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Review Of The Catabolic Dietby HealthyLivingTrends.com
With the catabolic diet, the idea is that the eating of foods that take more calories to digest the food than the amount of calories contained in the food itself will use more energy, and will slow the rate of fat conversion. Or more simply, the more an individual burns the less they store.
Dr. Victor Lindlahr created the catabolic diet in response to a woman's plea to help her lose weight before her wedding. The doctor first put her on a supervised fast, but when that did not work, he tried a low carbohydrate plan. He tweaked the plan and the catabolic diet emerged. To further his theory, Dr. Lindlahr asked one thousand listeners to participate in the diet. Within a short period of time, a majority of the listeners reported experiencing weight loss, about one pound per day for ten days.
Some foods offered in the catabolic plan are simple fruits, vegetables, beef, and seafood. Breads and pastas are not included. The diet plan appears to be plant based, allowing for eating large portions of raw fruits and vegetables, very little protein, no dairy, whole grains, or processed sugars.
More specifically, acceptable fruits are listed as apples, kumquats, apricots, strawberries, limes, tangerines, blackberries, nectarines, currents, peaches, watermelon, cantaloupe, mangoes, and quite a few other fruits. Vegetables are listed as asparagus, green beans, cucumbers, peas, string beans, dandelion greens, celery, dill pickles, beets, carrots, leaks, lettuce, mushrooms, and quite a few more common vegetables. The meat list is very short because most meats are not considered to be catabolic. However the following are considered to be catabolic and therefore eaten sea bass, crabs, oysters, buffalo flounder, frog legs, cod steaks, mussels and terrapin.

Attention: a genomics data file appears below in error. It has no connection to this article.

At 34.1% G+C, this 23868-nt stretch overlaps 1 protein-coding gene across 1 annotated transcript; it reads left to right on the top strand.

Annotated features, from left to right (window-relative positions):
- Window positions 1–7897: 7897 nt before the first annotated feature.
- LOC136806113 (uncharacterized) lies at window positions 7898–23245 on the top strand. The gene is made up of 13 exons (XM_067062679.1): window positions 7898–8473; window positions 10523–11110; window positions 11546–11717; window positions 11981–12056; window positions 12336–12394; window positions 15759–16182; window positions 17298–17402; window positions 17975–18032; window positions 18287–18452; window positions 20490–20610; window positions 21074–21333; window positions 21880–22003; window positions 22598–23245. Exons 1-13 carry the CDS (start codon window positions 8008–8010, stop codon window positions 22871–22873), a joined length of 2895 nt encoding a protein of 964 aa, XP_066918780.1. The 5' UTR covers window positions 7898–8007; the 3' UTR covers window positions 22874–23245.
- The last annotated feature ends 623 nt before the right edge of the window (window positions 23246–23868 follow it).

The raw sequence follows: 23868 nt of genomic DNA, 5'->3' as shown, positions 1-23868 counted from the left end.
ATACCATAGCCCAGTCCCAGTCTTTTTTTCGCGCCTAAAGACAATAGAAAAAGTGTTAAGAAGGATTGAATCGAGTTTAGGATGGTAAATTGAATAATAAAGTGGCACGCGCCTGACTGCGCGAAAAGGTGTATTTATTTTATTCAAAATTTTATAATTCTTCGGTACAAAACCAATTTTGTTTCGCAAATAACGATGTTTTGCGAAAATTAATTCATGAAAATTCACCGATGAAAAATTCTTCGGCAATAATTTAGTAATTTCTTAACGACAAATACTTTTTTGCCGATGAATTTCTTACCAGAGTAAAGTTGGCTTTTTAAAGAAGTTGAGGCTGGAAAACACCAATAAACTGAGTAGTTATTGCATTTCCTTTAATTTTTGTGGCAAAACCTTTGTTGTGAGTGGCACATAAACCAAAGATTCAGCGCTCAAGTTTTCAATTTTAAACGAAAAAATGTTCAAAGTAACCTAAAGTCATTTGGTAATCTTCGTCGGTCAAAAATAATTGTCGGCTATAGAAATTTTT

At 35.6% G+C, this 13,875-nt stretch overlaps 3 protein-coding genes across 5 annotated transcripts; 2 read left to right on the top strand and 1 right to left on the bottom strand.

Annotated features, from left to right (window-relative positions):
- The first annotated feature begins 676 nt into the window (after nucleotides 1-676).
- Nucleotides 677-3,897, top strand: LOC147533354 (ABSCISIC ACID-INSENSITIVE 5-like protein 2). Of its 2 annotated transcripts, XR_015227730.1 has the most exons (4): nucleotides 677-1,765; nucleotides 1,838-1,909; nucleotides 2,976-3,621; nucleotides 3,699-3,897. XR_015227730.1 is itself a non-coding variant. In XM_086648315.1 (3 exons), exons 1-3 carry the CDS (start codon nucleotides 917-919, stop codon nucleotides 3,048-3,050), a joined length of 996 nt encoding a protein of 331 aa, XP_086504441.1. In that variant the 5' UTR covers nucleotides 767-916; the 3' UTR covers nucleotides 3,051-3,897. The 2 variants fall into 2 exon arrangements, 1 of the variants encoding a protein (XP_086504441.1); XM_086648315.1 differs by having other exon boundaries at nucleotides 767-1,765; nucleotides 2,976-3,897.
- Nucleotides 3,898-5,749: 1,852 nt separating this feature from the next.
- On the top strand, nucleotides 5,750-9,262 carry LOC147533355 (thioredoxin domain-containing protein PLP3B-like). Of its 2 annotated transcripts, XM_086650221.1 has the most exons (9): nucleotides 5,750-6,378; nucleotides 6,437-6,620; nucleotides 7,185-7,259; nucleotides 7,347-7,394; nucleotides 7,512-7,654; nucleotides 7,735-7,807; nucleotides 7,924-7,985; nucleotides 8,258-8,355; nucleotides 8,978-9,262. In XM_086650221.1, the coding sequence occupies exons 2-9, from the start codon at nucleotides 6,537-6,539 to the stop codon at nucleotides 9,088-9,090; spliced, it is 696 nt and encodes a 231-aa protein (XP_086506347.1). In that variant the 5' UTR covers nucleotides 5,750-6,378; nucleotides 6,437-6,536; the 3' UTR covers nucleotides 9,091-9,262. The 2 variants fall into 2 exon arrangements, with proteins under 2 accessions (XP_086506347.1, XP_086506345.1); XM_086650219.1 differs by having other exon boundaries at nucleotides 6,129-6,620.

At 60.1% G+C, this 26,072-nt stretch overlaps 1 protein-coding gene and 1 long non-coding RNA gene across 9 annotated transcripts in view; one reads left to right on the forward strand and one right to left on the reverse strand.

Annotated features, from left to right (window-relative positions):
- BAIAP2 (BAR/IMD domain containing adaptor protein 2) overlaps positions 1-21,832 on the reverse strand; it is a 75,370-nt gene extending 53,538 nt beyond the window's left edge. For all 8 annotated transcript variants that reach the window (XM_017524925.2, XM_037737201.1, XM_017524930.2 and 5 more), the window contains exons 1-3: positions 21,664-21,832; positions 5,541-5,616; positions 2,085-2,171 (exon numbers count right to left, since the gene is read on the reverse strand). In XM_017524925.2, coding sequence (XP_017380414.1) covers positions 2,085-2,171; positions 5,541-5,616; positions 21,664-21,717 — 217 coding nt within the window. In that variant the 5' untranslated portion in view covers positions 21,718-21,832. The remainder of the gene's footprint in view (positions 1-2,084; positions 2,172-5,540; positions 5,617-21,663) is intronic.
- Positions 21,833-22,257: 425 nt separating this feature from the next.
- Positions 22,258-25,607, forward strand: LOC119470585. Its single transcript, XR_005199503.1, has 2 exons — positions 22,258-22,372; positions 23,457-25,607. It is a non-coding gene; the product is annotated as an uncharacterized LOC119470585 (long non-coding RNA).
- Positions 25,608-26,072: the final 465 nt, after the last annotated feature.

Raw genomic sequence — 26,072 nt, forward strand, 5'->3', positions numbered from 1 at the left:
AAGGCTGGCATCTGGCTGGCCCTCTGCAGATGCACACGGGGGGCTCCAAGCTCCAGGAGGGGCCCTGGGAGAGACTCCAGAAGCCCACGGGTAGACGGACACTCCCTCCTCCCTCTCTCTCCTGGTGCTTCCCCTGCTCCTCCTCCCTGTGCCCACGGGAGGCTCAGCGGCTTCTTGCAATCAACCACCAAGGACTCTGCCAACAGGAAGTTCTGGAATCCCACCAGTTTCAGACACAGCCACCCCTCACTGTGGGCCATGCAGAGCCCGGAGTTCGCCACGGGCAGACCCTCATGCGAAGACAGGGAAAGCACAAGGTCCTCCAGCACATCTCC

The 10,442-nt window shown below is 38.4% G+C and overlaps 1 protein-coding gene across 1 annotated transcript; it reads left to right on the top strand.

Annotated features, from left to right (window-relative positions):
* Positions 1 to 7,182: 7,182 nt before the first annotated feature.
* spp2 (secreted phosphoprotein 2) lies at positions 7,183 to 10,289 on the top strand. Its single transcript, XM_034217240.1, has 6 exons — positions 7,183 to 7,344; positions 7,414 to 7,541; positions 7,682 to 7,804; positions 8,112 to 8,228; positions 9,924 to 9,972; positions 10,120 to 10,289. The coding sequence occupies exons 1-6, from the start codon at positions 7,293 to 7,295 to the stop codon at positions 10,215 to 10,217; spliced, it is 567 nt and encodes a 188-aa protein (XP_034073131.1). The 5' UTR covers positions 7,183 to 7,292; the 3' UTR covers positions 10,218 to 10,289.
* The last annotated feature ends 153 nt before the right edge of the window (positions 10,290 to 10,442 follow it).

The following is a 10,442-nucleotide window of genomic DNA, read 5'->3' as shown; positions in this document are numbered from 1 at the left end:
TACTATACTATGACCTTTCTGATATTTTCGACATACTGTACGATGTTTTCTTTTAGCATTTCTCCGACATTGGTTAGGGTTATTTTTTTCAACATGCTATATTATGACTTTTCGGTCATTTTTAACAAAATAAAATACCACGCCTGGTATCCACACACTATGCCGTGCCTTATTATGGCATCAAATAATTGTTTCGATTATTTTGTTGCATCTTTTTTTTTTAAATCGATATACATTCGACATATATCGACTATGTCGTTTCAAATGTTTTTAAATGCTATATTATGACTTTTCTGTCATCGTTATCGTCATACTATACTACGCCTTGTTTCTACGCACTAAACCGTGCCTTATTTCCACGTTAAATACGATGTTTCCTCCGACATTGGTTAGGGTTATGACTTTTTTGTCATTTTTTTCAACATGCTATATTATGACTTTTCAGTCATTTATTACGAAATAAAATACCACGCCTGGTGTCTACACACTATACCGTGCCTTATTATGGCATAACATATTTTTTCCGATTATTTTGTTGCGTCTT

In theory the diet sounds wonderful, however if the diet is continued for extremely long periods of time the diet will destroy an individual's body. There are sites on the internet that seek to lure people into a false sense of hope for a price.
Recently science has attempted to prove the theory of the catabolic diet. No test has been able to document a reverse caloric affect when foods are being digested to the energy that is being gained. It is not impossible to believe that an individual practicing the catabolic diet is in fact losing weight because they are consuming foods that are low in fat, and calories. Therefore, it has been reported that the catabolic diet itself is indeed an urban legend, a farce, a story created. The diet holds no value to helping individuals lose weight.